Aadhaar flaws exposed by top security expert
Aadhaar is complex and it will have flaws just like any other complex software product does. Some of them may be quite serious and they must be treated as such. That will require an open and receptive attitude from the the government and above all, acknowledgement that Aadhaar is not “Hack Proof”.
Scientist Dr. Sandeep Shukla’s confidential studies highlighted the loopholes in Aadhaar but nothing has been done to beef up data security by the government yet.
Prof. Dr. Sandeep Shukla is one of the foremost system security experts and scientists in India. He has raised concerns on UIDAI Aadhaar’s security from time to time. One of his confidential studies highlighted the loopholes in Aadhaar but nothing has been done to beef up data security by the government yet, he observes.
In an exclusive interview, he spoke to Ujjawal Krishnam which is written below:
What is your general view of digital identifiers like passport and Aadhaar which contain sensitive information like biometric and demographic data?
I think that citizen’s privacy is not being taken seriously in India. A recent news article I read about the report by Justice Srikrishna committee on data privacy scared me. The report said that NASSCOM and other interested parties diluted the provisions for privacy, and any measure was not to be retroactive to data already available in the public domain. This is exactly the opposite of what Europe has done. Even in the US, when I went there as a student, social security number was used as a roll number for students in the university. By 1995, that was made illegal, and universities had to assign a local 9 digit number to students. But this number was related to the social security numbers of the students. When I was a faculty back in 2008 or so, new laws came into effect about privacy, and Universities had to create special computer programs that they supplied to faculty and staff to find any email or files on their personal computers where a student name and his/her roll number were in the same email or file. This program was meant to expunge all such files, emails etc. We were not allowed to display grades against roll numbers, and in no circumstances write an email where a student name and roll number were together. This is retroactive privacy. This was done to avoid in any way to divulge a student’s social security number give his/her name. Note that social security numbers are just numbers against names, and social security administration never ever collected biometric data. In fact, in the US, a person’s biometry cannot be requested without his/her informed consent on how that data will be used. Any use beyond that will require a judge’s permission.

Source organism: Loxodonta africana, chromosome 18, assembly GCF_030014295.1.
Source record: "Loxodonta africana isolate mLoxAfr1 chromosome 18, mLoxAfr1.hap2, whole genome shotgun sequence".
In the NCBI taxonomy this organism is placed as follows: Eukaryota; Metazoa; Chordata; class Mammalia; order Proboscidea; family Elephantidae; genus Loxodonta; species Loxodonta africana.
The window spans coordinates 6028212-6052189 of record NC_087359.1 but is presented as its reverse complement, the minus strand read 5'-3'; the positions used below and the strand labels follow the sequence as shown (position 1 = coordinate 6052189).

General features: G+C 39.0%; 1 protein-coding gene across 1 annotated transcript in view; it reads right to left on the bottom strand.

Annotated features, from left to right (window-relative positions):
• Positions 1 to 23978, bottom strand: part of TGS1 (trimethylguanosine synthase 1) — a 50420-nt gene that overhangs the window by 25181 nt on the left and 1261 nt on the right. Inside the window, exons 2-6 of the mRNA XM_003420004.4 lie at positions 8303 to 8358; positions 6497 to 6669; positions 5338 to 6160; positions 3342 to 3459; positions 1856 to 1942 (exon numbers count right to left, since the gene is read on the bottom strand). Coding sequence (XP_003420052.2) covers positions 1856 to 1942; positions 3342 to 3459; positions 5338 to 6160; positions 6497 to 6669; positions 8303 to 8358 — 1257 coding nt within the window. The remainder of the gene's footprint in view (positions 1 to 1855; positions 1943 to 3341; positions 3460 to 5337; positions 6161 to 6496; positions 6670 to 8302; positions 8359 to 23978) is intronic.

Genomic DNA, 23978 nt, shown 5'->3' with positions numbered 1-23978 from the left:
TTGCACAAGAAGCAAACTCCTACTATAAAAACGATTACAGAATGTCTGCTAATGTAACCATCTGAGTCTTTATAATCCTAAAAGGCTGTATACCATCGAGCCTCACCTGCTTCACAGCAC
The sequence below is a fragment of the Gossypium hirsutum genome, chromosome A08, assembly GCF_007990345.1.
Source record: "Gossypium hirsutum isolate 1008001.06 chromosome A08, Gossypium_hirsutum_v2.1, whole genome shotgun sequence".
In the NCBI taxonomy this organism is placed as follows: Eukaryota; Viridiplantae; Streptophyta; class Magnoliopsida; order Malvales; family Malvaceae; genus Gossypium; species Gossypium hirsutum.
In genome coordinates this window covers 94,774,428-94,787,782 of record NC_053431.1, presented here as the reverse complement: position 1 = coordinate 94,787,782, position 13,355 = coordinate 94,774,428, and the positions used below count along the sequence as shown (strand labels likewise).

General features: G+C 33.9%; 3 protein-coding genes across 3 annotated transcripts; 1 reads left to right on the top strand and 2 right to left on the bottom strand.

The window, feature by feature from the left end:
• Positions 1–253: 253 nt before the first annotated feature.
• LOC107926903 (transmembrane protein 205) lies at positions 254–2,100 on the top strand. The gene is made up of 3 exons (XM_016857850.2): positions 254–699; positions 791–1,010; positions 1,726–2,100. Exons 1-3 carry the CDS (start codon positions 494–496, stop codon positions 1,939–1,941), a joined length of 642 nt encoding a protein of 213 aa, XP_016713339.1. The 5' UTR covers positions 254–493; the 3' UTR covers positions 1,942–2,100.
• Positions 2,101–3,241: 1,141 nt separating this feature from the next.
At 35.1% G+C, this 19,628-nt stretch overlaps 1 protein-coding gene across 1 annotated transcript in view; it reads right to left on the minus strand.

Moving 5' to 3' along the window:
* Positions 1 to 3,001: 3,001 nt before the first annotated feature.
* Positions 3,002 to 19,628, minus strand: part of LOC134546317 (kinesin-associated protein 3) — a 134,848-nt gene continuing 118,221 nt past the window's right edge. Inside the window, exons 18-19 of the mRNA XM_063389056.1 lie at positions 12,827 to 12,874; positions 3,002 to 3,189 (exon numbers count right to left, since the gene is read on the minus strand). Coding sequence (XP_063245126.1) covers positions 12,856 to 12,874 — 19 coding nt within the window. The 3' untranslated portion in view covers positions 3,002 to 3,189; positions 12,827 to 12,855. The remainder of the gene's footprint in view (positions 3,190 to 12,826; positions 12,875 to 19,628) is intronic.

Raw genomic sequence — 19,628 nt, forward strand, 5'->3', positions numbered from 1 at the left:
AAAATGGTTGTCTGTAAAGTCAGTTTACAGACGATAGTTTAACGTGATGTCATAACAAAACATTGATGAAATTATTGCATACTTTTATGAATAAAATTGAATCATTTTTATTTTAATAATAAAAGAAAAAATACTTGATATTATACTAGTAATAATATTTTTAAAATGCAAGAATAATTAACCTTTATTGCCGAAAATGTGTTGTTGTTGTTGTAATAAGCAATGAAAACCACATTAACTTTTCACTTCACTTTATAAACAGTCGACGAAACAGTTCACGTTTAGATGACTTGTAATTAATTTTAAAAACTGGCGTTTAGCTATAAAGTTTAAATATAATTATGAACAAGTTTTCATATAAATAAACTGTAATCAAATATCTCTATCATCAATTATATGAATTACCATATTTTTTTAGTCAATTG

You being a computer scientist can tell us better about the constraints related to technical safety measures generally faced while maintaining web-accessible data. Are they vulnerable?
Any data that is accessible via the web, can be hacked. For example, the softwares used to build a website are written by human programmers, and they often carry many vulnerabilities. Only a few months ago, one of the most popular website building software Drupal was found to have such a vulnerability that by using it, a hacker can easily install malware into your web server and get root access, compromise your encryption key and exfiltrate all data. In fact, our website was running on Drupal 7.57 and our system administrator did not update it to 7.59 in spite of being warned and we got completely hacked. In 2016, Linux operating system Kernel was found to have a bug called ‘dirty cow’ which allowed anyone to become a root administrator of a web server running on Linux that was not updated, and again we ourselves hacked our system administrator’s website. So, anyone who exports an interface to the world through web technologies can fall prey to hacking and data exfiltration or worse. The system administrator has to be always on his/her toes, keep watching out for advisories from security agencies and update their software immediately – otherwise, they will be attacked very easily.
However, much of the Aadhaar data leaks happened not even because of these, but because the database behind the web server was seeded with Aadhaar data because of poor choice in using Aadhaar as the identity of people in these databases.
A 2017 compendium drafted by UIDAI on Aadhaar observed that Aadhaar can now be de-linked from any account. Is it necessary?
I think if it is enabled – people should delink. But the problem is that most entities like banks, mobile phone companies, insurance companies and anyone else who took your Aadhaar data via e-KYC have already seeded their local databases with Aadhaar. Much of that might not even be under the jurisdiction of UIDAI. You may de-link your data from the UIDAI servers if they allow, but the monstrosity enabled and created by UIDAI over the last few years will not go away easily, and our citizen’s data privacy has been compromised for good.
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